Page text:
PORTLAND — Daniel E. O’Leary, who led the Portland Museum of Art through 14 years of prosperity and growth, is returning to Portland to work with Maine philanthropist Roxanne Quimby as she unites her three charitable organizations around the central mission of improving the lives of Mainers.

Quimby introduced O’Leary at a private party at her West End home Tuesday night.

“The Portland Museum of Art under his leadership not only prospered financially, but was an anchor for the Arts District when the Arts District was really just a dream,” Quimby said. “By providing good leadership and strong anchorage on the top of Congress Street, the museum made it possible for Portland to became the city that it is today.”

She expects O’Leary, 67, to achieve similar successes with the Quimby charitable work and hopes that her initiatives create “a similar kind of anchor for a certain kind of creativity and vitality that we can do in our own way.”

O’Leary directed the museum for 14 years, beginning in 1993. Under his tenure, attendance increased from 88,000 annually to 150,000, and the budget grew from $1.8 million to $4.6 million. The endowment also ballooned, and O’Leary balanced the budget each year.

He also supervised two major building projects. He led the effort to restore the McLellan House and Sweat Galleries at the museum’s downtown campus, and purchased and began the restoration of the Winslow Homer Studio at Prouts Neck.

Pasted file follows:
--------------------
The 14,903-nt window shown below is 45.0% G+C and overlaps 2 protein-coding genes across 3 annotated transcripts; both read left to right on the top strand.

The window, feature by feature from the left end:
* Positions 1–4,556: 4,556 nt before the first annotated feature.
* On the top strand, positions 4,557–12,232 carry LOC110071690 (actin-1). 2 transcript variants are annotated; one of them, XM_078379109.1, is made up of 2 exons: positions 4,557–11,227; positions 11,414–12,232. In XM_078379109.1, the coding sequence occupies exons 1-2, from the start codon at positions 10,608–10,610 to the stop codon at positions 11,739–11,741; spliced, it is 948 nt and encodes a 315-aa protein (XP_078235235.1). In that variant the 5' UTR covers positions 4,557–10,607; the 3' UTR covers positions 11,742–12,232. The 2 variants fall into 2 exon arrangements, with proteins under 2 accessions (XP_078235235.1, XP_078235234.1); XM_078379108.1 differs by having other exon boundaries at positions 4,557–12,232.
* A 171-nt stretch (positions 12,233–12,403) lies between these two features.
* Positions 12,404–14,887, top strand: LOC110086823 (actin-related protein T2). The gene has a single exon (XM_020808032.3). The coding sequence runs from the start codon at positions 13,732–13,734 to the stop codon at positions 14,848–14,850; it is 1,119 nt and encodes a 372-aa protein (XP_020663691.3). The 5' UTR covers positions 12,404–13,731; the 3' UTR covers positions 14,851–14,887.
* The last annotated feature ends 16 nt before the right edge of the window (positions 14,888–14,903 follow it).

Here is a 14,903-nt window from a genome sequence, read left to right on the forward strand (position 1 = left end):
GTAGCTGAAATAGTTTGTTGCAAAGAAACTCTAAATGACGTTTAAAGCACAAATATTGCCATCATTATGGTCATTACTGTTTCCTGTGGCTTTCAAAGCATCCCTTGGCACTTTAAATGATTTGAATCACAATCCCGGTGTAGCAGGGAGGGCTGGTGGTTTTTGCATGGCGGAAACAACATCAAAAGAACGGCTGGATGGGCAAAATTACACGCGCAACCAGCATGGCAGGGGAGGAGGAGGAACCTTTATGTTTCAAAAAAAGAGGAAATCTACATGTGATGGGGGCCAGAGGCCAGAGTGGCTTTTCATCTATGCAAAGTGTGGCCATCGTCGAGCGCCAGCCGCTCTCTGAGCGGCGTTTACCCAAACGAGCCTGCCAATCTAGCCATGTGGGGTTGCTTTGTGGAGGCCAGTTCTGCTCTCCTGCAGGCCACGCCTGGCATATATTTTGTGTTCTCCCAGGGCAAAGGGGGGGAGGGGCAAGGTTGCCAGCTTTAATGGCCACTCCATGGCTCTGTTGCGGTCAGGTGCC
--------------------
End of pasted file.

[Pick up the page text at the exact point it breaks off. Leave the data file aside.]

The Homer studio effort particularly caught Quimby’s attention, because of sensitive nature of discussions with the studio’s neighbors and the delicate aspect of the project itself. “It was a complicated situation, but he pulled it off,” she said.

O’Leary left the museum in 2008, and last year accepted a position as director of the Munson-Williams-Proctor Arts Institute in Utica, N.Y.

The offer to return to Portland was “unrefuseable” because of Quimby’s lofty goals. “She is the first person I have ever known who is fully aware of the deep solidarity among the different facets of life in Maine. She understands the linkage among the factory farms, the importance of preserving wilderness, the value of the arts, the role of the creative economy and how all of those things working together lead to job creation. Roxanne sees all of those things in the same arena.”

He will fill a CEO-type for Quimby operation, overseeing and managing Elliotsville Plantantion Inc., a private land conservation foundation; the Quimby Family Foundation, which awards grants to advance wilderness values and increase access to the arts; and the Quimby Colony, an urban artist-in-residence program in Portland.

O’Leary will start his new duties immediately.